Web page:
Tony Abbott reveals the staggering cost to save just ONE Covid-infected person as he slams Australia’s ‘over-reaction’ to the virus claiming the country has ‘forgotten the inevitability of death’
- Former PM Tony Abbott unloads on state Covid strategies in dramatic essay
- He said ‘grandstanding’ states escalated challenges into national emergencies
- He said the cost of $10million per life saved by restrictions was ‘gargantuan’
Former Prime Minister Tony Abbott has blasted Australia’s ‘oppressive’ lockdown strategies and the ‘Covid zero’ fixation he claims amounted to a failure of ‘national character’.
Mr Abbott said the Prime Minister’s claim that Covid restrictions saved the lives of 30,000 meant we’d spent $10million per life preserved when most fatalities were ‘very old and … already sick’.
While Abbott admitted state leaders’ Covid responses came from an ‘ethical concern for the preciousness of life’ ultimately they were ‘overzealous’ and ‘ruined lives’.
Mr Abbott (pictured with wife Margie) said he had been exercising at the time and drinking a coffee and therefore wasn’t required to wear a face covering
NSW has already ruled out temporarily moving the border, saying it would create even more administrative difficulties for Tweed Shire residents who live outside Tweed Heads
‘It often seemed an over-reaction from people who’d forgotten the inevitability of death and the importance of living each day to the full,’ he wrote in The Australian.
Mr Abbott said a government’s duty was to ‘minimise’ suffering not some ‘vain quest to abolish it’.
One of his main points was the high expense paid for losing ‘freedoms’ – not gain them.
Mr Abbott claimed ‘$350billion (about 20 per cent of annual GDP)’ was spent on paying people ‘not to work’ and to keep businesses closed.
Former Australian Prime Minister Tony Abbott wears a mask with the Chinese character for ‘Australia’ during a meeting with Taiwanese President
He also claimed contradictions in how Australia managed the threat of Covid were so bad that reminded him of a famously deranged claim made by an American officer during the Vietnam war.
‘So we’ve protected lives and ruined them at the same time; a bit like the Vietnam-era American officer who declared the village had to be destroyed in order to be saved,’ Abbott said.
The ‘worst features’ of states’ pandemic responses, he said, were ‘oppressive rules for which there’s been no medical justification’.
He claimed these included ‘routinely denying families the right to farewell loved ones in person’, ‘curfews and mask mandates outdoors’.
Mr Abbott himself was busted for not wearing a mask outdoors last month and fined $500, later branding the person who reported him a ‘snitch’.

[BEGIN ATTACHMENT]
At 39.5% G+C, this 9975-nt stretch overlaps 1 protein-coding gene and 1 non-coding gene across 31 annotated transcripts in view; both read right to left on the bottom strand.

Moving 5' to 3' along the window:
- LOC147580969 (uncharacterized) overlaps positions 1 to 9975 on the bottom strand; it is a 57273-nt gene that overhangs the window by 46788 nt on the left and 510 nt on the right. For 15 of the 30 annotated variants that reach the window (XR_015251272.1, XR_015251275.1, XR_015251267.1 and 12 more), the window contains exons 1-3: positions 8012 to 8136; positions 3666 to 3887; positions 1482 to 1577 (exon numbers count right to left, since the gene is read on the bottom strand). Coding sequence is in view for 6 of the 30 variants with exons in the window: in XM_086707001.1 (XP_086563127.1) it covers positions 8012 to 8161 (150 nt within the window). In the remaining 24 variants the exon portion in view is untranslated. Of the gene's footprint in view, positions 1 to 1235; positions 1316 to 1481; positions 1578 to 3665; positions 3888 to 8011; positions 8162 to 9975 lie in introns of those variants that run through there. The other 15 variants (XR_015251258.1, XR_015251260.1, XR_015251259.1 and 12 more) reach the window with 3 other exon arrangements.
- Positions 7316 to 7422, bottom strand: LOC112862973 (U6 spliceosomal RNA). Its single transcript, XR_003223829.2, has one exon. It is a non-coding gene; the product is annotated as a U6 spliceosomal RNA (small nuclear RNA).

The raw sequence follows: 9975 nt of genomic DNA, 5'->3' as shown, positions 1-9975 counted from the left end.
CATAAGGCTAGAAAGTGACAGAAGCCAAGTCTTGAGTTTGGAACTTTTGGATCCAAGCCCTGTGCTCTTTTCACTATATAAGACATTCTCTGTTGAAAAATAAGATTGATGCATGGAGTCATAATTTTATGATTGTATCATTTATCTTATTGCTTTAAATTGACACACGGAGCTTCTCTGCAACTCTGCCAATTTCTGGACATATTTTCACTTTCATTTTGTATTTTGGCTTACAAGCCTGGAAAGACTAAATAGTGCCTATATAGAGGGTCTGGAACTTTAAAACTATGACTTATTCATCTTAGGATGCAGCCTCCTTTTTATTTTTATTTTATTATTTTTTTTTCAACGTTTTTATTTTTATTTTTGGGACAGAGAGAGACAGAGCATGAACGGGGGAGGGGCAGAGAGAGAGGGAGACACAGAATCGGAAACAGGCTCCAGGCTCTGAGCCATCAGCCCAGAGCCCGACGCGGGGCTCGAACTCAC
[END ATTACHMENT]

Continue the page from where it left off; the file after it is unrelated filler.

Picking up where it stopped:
There were several high profile examples of families caught between states or denied access to dying relatives during the pandemic.
James Turbitt, 35, was denied entry into Western Australia to farewell his dying mother in June.
The grieving son was forced to farewell his mum in Perth from Melbourne hotel via a bad connection on a zoom call.
A son who flew from Europe only to be forced to farewell his dying mother in Perth from a Melbourne hotel room is embarrassed to be Australian. Western Australia’s Labor Premier Mark McGowan in June refused to allowed James Turbitt (pictured) into the state to see his mum for the last time in person
Separated families were forced to celebrate Father’s Day across a bollard on the border of Queensland and NSW last month.
In another instance Queensland couple Dominique Facer and Mick Francis were preventing from seeing their three year old son Memphis, for two months in 2021.
That happened after he went to visit his grandparents Mark and Alex on a cattle station more than 1500 kilometres away in the NSW Riverina region.
Mr Abbott called policies that separated people in nursing homes from loved ones ‘cruel’ because they were being ‘denied the human contact which is normally what they most live for’.
Western Australia, which denied a man’s wishing to see his dying mother, is now stipulating that anyone who visits from another part of the country must be vaccinated
He also slammed ‘overzealous policing’, policies amounting to ‘virtual house arrest’ and the denial by states to allow individuals to go interstate for medical treatment or reunite with family members.
Mr Abbott said we had become ‘timid and fearful people’ in an ‘anxious’ society ‘can’t readily distinguish between big crises and little ones’ – although he conceded the pandemic was ‘a significant health challenge’.
He also took aim at ‘grandstanding premiers and chief health officers’ claiming our pandemic responses reflected poorly on ‘national character’.
Mr Abbott criticised ‘overzealous policing’ in his essay
Police attending protests in Melbourne were at times heavily armed
Mr Abbott said our ‘What does it say about our national character that we’ve accepted this?’
He added that our Covid restrictions were ‘almost unAustralian’ and mourned that Britain were ‘better than us at taking this danger in their stride’